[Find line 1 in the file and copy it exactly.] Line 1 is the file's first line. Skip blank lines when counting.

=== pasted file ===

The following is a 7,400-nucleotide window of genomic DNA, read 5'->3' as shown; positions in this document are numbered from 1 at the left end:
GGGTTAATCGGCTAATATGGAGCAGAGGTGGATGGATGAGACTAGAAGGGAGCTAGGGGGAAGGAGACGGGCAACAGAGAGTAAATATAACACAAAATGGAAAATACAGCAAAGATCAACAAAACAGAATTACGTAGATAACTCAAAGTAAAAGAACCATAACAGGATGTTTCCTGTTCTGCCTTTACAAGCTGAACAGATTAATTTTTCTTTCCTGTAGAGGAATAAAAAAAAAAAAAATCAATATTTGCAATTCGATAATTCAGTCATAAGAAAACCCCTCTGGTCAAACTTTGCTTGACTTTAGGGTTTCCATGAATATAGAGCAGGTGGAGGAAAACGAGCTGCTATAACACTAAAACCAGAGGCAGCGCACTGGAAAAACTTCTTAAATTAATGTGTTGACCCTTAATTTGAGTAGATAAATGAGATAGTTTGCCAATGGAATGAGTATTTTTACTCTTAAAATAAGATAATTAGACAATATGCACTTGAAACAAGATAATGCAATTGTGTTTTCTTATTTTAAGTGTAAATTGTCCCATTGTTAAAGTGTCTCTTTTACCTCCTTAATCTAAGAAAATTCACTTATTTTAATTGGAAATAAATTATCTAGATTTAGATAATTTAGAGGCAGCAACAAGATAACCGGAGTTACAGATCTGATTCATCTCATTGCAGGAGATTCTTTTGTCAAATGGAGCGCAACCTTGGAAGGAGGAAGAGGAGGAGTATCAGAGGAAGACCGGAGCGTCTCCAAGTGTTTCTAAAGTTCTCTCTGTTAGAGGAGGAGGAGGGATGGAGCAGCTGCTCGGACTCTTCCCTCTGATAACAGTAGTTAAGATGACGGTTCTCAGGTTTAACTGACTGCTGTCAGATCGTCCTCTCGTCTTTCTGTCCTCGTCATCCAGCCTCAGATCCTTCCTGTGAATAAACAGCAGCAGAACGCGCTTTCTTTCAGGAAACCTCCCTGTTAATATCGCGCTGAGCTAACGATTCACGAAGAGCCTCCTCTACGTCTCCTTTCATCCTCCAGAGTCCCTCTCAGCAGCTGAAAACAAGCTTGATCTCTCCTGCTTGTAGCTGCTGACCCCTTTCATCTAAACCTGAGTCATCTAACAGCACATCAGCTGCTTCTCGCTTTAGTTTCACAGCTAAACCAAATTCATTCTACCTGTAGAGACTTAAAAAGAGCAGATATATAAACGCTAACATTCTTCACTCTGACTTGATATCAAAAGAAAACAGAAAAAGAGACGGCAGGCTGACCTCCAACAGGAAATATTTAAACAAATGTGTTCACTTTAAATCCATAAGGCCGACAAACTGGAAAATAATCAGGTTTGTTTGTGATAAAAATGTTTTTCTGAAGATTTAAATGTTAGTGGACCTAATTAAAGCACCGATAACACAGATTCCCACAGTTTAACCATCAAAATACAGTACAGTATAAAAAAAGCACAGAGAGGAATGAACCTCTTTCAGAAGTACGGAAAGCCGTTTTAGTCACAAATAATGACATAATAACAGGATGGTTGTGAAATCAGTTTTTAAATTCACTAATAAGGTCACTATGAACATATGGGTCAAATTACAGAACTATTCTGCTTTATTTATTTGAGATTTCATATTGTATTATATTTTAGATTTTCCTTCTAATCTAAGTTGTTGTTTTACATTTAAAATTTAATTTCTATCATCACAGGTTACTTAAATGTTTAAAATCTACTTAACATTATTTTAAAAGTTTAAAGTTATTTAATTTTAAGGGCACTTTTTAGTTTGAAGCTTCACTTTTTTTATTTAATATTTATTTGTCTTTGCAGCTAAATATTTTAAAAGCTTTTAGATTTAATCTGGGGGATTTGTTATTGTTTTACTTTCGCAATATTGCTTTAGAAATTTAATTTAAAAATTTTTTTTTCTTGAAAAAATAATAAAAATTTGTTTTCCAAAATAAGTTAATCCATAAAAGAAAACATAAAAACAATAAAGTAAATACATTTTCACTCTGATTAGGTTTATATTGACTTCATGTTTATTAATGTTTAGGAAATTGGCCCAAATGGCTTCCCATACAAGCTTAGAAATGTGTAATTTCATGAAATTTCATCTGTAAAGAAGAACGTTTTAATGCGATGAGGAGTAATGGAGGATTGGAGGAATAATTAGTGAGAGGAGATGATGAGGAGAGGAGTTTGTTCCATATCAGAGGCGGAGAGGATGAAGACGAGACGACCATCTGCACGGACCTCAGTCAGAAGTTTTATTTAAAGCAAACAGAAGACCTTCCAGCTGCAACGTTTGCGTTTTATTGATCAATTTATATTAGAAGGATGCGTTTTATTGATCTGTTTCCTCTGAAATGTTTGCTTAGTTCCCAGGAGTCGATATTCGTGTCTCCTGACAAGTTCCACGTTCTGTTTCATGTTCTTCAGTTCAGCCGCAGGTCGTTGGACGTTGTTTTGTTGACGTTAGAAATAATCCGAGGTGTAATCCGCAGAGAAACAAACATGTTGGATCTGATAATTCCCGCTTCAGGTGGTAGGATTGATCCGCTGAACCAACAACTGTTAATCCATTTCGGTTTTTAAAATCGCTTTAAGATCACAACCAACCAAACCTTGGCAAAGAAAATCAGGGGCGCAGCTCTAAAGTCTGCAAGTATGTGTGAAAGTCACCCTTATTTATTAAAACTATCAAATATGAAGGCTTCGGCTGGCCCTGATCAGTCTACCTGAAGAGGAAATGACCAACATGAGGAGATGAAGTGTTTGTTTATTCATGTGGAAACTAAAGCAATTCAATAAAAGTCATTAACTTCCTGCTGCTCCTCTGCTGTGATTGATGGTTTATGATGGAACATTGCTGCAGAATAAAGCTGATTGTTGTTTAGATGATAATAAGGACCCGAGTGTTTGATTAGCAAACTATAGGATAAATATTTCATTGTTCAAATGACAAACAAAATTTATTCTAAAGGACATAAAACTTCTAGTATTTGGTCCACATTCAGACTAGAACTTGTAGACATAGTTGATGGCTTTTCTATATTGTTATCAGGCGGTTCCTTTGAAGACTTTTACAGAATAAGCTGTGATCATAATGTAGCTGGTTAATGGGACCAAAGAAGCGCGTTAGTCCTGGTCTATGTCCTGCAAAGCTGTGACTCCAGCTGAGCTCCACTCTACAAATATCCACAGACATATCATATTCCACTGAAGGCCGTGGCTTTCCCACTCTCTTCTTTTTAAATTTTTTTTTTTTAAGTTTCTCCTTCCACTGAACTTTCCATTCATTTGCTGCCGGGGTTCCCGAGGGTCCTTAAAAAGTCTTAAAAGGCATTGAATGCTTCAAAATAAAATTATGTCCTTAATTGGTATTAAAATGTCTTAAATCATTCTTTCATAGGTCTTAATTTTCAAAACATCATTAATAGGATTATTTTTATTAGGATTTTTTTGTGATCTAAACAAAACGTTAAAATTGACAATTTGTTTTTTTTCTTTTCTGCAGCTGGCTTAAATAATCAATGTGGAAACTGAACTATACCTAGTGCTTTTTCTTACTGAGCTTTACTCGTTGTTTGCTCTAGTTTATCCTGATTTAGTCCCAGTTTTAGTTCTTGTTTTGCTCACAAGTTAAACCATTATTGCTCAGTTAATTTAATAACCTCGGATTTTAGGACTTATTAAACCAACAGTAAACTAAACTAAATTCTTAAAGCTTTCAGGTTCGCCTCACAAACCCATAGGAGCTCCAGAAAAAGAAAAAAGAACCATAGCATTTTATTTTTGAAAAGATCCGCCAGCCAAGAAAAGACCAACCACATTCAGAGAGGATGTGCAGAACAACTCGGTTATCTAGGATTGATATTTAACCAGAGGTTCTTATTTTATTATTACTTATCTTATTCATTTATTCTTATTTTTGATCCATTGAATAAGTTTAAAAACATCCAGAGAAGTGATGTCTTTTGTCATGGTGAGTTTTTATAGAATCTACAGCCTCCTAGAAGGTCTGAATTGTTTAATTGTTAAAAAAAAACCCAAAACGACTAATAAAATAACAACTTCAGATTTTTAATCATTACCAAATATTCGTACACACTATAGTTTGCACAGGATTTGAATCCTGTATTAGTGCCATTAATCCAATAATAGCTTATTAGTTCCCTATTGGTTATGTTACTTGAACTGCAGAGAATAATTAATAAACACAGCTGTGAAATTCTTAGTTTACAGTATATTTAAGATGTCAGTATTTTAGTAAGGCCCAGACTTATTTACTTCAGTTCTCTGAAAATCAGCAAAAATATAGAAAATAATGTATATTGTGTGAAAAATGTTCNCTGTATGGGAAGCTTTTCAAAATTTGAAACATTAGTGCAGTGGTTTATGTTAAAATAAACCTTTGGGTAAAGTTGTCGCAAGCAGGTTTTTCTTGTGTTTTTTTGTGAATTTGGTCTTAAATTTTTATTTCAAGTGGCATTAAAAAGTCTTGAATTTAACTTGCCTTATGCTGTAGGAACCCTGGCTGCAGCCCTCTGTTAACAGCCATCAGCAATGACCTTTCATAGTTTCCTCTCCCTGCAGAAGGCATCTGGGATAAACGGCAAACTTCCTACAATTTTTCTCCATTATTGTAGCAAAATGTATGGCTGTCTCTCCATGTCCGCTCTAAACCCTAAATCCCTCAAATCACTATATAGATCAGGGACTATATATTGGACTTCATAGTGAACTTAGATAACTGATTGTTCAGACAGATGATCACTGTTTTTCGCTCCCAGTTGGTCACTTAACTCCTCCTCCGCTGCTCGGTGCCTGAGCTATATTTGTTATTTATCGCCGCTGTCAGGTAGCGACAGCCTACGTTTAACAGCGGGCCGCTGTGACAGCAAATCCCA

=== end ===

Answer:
The following is a 7,400-nucleotide window of genomic DNA, read 5'->3' as shown; positions in this document are numbered from 1 at the left end: